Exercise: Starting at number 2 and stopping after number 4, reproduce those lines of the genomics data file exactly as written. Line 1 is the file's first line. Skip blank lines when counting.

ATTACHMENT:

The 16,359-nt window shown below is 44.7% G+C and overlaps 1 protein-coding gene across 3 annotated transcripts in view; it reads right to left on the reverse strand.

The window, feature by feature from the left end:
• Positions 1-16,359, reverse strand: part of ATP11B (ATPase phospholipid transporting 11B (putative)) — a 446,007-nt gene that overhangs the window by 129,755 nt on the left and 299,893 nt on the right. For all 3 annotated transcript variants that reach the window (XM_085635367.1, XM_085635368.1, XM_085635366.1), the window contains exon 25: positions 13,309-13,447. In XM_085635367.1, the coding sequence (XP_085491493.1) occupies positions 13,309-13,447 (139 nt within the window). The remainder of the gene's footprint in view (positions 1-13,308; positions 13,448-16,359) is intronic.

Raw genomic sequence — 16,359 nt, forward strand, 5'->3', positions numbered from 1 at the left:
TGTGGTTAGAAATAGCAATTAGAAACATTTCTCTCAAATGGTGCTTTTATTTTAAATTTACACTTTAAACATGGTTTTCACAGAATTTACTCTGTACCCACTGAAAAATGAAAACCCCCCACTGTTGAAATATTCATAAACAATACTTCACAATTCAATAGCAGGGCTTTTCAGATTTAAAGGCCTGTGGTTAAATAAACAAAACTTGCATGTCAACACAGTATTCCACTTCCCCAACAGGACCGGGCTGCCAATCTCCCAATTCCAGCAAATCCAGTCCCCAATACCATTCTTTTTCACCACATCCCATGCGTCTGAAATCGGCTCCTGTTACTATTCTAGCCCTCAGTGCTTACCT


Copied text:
The window, feature by feature from the left end:
• Positions 1-16,359, reverse strand: part of ATP11B (ATPase phospholipid transporting 11B (putative)) — a 446,007-nt gene that overhangs the window by 129,755 nt on the left and 299,893 nt on the right. For all 3 annotated transcript variants that reach the window (XM_085635367.1, XM_085635368.1, XM_085635366.1), the window contains exon 25: positions 13,309-13,447. In XM_085635367.1, the coding sequence (XP_085491493.1) occupies positions 13,309-13,447 (139 nt within the window). The remainder of the gene's footprint in view (positions 1-13,308; positions 13,448-16,359) is intronic.

Raw genomic sequence — 16,359 nt, forward strand, 5'->3', positions numbered from 1 at the left: